Greenspan Sees U.S. Inflation Re-Emerging as Key Economy Concern

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Former Federal Reserve Chairman Alan Greenspan said he sees inflation re-emerging as an issue for the economy and that there should be greater concern about it.

Consumer prices in the U.S., excluding food and fuel, increased more than forecast in February for a second month, indicating the possible return of prices pressures after oil prices slumped and the dollar strengthened.

The U.S. rate-setting Federal Open Market Committee, in explaining its decision to hold steady the benchmark interest rate on Wednesday, said inflation has picked up in recent months but market-based measures of inflation compensation are still low.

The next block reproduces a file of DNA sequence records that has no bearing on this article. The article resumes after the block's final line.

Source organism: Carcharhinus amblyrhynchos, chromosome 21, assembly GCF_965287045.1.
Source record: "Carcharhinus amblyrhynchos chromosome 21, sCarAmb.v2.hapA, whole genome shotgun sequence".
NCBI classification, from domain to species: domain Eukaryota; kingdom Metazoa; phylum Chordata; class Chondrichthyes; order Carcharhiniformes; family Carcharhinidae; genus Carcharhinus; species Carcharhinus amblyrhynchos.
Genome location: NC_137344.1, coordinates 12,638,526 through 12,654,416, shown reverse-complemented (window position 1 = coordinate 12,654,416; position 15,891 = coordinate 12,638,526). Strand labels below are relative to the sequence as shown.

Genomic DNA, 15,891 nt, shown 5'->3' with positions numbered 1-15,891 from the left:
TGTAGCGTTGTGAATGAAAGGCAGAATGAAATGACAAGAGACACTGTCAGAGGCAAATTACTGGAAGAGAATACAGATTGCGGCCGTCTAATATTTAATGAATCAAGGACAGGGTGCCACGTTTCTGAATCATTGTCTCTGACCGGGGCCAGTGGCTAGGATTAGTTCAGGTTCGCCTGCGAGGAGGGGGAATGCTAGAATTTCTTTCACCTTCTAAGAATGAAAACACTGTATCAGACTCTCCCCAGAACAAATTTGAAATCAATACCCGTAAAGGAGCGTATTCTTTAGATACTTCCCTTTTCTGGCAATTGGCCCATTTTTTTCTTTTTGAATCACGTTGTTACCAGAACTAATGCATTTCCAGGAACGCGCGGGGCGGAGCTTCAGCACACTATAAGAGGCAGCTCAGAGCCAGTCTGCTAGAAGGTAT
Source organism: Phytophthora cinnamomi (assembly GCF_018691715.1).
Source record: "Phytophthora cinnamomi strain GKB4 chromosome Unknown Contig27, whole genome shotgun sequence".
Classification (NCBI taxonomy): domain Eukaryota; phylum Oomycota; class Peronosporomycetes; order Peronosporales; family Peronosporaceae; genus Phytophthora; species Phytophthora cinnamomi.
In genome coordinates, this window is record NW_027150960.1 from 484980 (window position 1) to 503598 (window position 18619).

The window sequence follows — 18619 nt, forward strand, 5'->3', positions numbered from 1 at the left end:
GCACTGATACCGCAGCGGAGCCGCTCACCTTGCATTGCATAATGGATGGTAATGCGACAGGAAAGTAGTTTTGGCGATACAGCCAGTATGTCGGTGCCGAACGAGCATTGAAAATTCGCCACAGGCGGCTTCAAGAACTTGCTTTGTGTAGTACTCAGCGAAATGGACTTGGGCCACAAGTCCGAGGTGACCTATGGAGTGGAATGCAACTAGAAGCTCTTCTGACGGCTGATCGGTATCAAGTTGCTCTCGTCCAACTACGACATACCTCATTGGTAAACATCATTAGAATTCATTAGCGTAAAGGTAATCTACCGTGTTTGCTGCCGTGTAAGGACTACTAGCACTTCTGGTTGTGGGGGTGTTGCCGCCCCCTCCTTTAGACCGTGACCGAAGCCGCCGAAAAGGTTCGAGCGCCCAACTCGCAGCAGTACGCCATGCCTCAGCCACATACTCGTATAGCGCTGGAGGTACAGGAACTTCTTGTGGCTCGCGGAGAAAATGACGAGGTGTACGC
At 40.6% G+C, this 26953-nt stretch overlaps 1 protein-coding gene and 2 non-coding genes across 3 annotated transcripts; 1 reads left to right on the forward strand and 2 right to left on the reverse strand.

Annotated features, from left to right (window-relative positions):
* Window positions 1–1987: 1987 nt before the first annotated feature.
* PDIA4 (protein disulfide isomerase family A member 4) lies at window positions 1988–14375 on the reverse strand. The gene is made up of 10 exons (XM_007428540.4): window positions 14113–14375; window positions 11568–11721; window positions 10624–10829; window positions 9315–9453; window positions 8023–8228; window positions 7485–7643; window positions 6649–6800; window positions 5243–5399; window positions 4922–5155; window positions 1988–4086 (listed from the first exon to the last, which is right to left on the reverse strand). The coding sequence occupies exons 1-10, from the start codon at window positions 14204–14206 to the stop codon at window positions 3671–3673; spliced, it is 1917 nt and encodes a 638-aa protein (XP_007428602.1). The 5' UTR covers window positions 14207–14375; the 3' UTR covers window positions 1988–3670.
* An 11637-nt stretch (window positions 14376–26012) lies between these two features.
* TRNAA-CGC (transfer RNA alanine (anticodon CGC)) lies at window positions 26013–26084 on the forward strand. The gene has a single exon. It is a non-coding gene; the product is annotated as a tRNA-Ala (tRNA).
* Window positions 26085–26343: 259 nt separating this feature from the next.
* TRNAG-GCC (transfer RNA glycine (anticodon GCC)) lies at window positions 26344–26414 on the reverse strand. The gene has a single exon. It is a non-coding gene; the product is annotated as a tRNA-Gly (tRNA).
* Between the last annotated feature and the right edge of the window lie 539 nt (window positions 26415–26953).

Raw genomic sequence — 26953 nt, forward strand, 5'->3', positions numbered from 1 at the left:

“The CPI is not the ideal, I should say core CPI, even that is not the ideal statistic to use. But I think we’re going to watch the inflation issue coming back,” Greenspan said in an interview on Bloomberg Television on Thursday.

When asked if concern about inflation should be deepening, Greenspan responded, “very much so.”

The Fed’s preferred gauge of inflation, which is the Commerce Department’s personal consumption expenditures measure, hasn’t matched the central bank’s 2 percent goal since April

2012.

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